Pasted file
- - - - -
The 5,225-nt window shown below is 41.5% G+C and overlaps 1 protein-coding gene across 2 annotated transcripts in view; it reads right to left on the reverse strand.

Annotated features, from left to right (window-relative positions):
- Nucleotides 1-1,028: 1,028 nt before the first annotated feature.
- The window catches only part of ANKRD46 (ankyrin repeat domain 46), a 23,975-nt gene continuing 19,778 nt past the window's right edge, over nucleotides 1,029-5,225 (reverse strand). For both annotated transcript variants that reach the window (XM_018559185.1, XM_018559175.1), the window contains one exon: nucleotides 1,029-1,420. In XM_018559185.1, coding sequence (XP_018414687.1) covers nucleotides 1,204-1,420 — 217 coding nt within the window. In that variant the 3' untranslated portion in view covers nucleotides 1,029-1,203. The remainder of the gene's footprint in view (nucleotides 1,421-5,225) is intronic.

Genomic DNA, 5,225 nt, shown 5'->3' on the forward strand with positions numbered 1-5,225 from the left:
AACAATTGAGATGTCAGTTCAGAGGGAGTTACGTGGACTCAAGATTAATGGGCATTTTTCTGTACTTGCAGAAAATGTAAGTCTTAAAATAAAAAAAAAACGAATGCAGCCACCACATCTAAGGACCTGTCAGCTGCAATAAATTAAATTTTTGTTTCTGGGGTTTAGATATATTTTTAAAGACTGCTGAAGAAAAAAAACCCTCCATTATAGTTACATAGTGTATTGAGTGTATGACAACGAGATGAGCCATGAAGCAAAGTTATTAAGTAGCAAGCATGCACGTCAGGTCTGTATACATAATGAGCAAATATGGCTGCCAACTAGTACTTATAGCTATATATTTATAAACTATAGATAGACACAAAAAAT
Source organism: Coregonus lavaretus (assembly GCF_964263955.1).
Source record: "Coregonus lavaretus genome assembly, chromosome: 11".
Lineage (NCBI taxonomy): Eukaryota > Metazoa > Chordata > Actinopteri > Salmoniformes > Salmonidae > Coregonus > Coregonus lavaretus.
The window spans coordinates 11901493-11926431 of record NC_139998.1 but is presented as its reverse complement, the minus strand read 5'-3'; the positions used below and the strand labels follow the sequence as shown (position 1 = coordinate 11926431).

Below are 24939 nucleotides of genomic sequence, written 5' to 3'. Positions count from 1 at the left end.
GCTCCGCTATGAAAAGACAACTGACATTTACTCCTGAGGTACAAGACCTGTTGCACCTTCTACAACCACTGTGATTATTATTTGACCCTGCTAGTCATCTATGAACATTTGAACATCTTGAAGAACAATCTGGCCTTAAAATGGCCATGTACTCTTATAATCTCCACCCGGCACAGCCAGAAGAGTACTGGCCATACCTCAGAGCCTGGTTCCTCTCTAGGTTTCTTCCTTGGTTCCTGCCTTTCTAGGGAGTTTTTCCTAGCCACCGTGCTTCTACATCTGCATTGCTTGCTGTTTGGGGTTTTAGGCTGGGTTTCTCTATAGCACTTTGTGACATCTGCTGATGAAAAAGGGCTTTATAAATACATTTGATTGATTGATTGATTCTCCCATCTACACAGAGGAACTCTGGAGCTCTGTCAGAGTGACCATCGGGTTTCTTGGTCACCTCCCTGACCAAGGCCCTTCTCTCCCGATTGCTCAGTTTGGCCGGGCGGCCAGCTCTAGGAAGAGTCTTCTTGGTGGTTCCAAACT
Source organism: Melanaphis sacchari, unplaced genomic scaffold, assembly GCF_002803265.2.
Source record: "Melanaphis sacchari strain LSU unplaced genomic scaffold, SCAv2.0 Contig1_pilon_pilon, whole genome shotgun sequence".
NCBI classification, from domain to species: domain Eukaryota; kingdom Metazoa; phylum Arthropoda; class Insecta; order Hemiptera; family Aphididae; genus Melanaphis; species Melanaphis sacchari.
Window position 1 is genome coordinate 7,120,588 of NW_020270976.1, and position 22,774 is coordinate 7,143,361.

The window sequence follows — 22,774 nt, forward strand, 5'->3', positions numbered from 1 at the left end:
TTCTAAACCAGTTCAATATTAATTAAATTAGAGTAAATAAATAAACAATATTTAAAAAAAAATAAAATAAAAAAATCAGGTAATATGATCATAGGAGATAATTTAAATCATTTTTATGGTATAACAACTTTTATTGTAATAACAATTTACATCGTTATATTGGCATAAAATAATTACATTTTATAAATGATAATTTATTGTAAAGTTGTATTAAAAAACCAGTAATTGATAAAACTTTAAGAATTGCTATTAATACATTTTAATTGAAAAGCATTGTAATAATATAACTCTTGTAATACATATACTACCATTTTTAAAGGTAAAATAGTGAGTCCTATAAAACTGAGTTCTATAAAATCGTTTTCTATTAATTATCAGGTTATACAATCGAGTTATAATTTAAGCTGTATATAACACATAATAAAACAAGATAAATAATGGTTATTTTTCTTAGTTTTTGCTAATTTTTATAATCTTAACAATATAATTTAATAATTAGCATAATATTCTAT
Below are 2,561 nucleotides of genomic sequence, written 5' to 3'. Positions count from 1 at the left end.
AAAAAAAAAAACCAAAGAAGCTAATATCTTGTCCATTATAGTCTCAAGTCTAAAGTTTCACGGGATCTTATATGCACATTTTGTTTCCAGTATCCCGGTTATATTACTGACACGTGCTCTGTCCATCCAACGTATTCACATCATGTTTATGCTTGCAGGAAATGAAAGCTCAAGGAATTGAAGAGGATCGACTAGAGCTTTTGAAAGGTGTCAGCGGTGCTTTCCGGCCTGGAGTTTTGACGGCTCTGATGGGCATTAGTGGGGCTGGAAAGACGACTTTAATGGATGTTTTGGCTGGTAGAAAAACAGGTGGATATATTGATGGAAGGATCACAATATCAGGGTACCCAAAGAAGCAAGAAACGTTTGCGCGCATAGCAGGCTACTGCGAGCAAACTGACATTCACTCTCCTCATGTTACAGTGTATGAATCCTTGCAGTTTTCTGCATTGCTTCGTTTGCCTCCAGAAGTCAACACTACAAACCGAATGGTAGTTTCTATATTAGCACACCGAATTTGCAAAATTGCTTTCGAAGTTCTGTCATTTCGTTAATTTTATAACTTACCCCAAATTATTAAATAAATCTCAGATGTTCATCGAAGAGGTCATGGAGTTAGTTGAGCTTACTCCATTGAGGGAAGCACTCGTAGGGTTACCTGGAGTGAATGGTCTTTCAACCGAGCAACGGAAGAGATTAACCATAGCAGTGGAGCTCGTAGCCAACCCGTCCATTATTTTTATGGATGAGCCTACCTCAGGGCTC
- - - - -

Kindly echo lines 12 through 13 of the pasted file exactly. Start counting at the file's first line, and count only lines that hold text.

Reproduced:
GCTCCGCTATGAAAAGACAACTGACATTTACTCCTGAGGTACAAGACCTGTTGCACCTTCTACAACCACTGTGATTATTATTTGACCCTGCTAGTCATCTATGAACATTTGAACATCTTGAAGAACAATCTGGCCTTAAAATGGCCATGTACTCTTATAATCTCCACCCGGCACAGCCAGAAGAGTACTGGCCATACCTCAGAGCCTGGTTCCTCTCTAGGTTTCTTCCTTGGTTCCTGCCTTTCTAGGGAGTTTTTCCTAGCCACCGTGCTTCTACATCTGCATTGCTTGCTGTTTGGGGTTTTAGGCTGGGTTTCTCTATAGCACTTTGTGACATCTGCTGATGAAAAAGGGCTTTATAAATACATTTGATTGATTGATTGATTCTCCCATCTACACAGAGGAACTCTGGAGCTCTGTCAGAGTGACCATCGGGTTTCTTGGTCACCTCCCTGACCAAGGCCCTTCTCTCCCGATTGCTCAGTTTGGCCGGGCGGCCAGCTCTAGGAAGAGTCTTCTTGGTGGTTCCAAACT
Source organism: Melanaphis sacchari, unplaced genomic scaffold, assembly GCF_002803265.2.